Descartes, IIRC, somewhere says something about the vagaries of memory influencing our justification for believing in our memory, and thence for believing in proofs involving many steps that we have to mnemonically track as we go along. Not that our justification is entirely negated, but just weakened modulo hyperbolic doubt, say.

Now, with respect to the preface paradox directly, does this paradox indicate that a properly modest mathematician should not completely accept a proof that goes beyond a certain (arguably vague) boundary of length? I've read that some proofs go over 200 pages, for example. Granted, typesetting will be a factor in this kind of situation to the extent that irregular typesetting can inflate a text's size beyond necessity, but I rarely see full academic writers performing that kind of inflation operation (I can remember one and only one dissertation I read where the font was Courier and the spacing was egregious, so what probably could've been a 300-page document ballooned to ~600 pages). But so I doubt that most long mathematical proofs appear to be so long mainly on account of how they were physically jotted down.

But at any rate, then, perhaps more intriguingly, does the viability of long mathematical proofs undermine the preface paradox instead?

  • There's a subjective element to proofs which kinda messes up yer project, assuming it is one. Fermat's Last Theorem (Google). Mar 12 at 12:09
  • @AgentSmith that's the one I was thinking of for the "some proofs are 200 pages long" remark. I will admit that most any question I ask here is for the sake of research to be used, potentially, in other writing, but on the other hand, there are too many commitments to try to balance for me to also be too categorical by the by. So, then, does e.g. the proof of FLT fall prey to the preface paradox, or is it a counterexample to that paradox? Or does the requirement that the mathematical community evaluate the proof (they found an error in Round 1 of judging it or something) safeguard the result? Mar 12 at 13:35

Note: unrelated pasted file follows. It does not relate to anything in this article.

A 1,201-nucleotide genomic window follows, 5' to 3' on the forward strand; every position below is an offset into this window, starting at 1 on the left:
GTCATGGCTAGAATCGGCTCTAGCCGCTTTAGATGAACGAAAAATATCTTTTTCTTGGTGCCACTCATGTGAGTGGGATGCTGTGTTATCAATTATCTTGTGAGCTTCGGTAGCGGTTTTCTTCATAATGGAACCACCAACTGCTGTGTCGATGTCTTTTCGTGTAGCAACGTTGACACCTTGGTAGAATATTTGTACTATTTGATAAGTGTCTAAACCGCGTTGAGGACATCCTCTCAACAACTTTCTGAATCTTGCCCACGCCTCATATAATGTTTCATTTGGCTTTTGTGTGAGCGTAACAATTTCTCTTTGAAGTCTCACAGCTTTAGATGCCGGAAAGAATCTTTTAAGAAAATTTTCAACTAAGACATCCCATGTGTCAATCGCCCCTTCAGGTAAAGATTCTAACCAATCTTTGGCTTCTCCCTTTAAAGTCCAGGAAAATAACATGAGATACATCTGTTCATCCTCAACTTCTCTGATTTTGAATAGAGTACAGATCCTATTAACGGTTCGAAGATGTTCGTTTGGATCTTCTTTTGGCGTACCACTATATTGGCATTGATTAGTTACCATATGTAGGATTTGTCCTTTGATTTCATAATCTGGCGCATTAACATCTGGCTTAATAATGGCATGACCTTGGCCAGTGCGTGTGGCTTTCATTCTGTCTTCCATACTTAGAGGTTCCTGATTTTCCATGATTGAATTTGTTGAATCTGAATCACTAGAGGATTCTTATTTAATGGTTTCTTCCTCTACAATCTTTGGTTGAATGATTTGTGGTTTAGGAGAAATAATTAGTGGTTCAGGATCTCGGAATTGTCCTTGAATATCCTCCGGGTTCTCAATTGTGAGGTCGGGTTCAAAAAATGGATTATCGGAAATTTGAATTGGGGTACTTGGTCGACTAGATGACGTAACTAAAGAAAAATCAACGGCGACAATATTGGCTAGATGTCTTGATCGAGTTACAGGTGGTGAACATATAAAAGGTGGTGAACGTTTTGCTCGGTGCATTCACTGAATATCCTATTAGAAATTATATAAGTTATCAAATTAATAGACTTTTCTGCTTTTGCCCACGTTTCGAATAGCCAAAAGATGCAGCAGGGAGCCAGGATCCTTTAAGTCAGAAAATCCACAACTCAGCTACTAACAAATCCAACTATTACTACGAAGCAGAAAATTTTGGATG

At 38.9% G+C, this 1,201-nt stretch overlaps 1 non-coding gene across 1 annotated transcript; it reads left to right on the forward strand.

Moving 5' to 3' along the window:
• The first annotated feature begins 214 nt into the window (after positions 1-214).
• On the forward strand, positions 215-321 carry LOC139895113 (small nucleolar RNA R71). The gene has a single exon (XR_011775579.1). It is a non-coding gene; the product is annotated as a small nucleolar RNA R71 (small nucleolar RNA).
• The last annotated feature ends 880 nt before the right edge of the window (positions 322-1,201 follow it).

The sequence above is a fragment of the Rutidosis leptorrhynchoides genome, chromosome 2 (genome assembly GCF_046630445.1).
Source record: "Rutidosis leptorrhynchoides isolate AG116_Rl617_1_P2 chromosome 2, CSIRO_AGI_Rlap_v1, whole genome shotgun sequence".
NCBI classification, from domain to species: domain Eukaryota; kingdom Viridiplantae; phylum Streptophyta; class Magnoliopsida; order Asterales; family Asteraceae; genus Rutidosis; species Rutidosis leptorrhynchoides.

• The lattermost option (not the last option, period, maybe; I don't know that all the options have at all been stated!) given corresponds to the possibility of social intuitionism, or social constructivism in mathematics (where "constructivism" has to be taken, at the same time, in both the mathematical/logical sense and the critical/paramodernist one). How does the preface paradox intersect claims of large bodies of socialized knowledge (e.g. the notion of "common knowledge")? Mar 12 at 13:38
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    I was going to answer your question, but by the time I got to the bottom I forgot the first paragraph.
    – Boba Fit
    Mar 12 at 16:36
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    If you think 200 pages is bad, take a look at the Classification Theorem of Finite Simple Groups. The proof runs to thousands of pages in hundreds of different papers by dozens of different authors. It is unlikely that any one person has ever read all of it, let alone checked all of it. I think Russell said something similar to your Descarted quote, about trying to keep a proof in his mind in order to understand all of it, and the most he could manage was about a minute.
    – Bumble
    Mar 14 at 4:47


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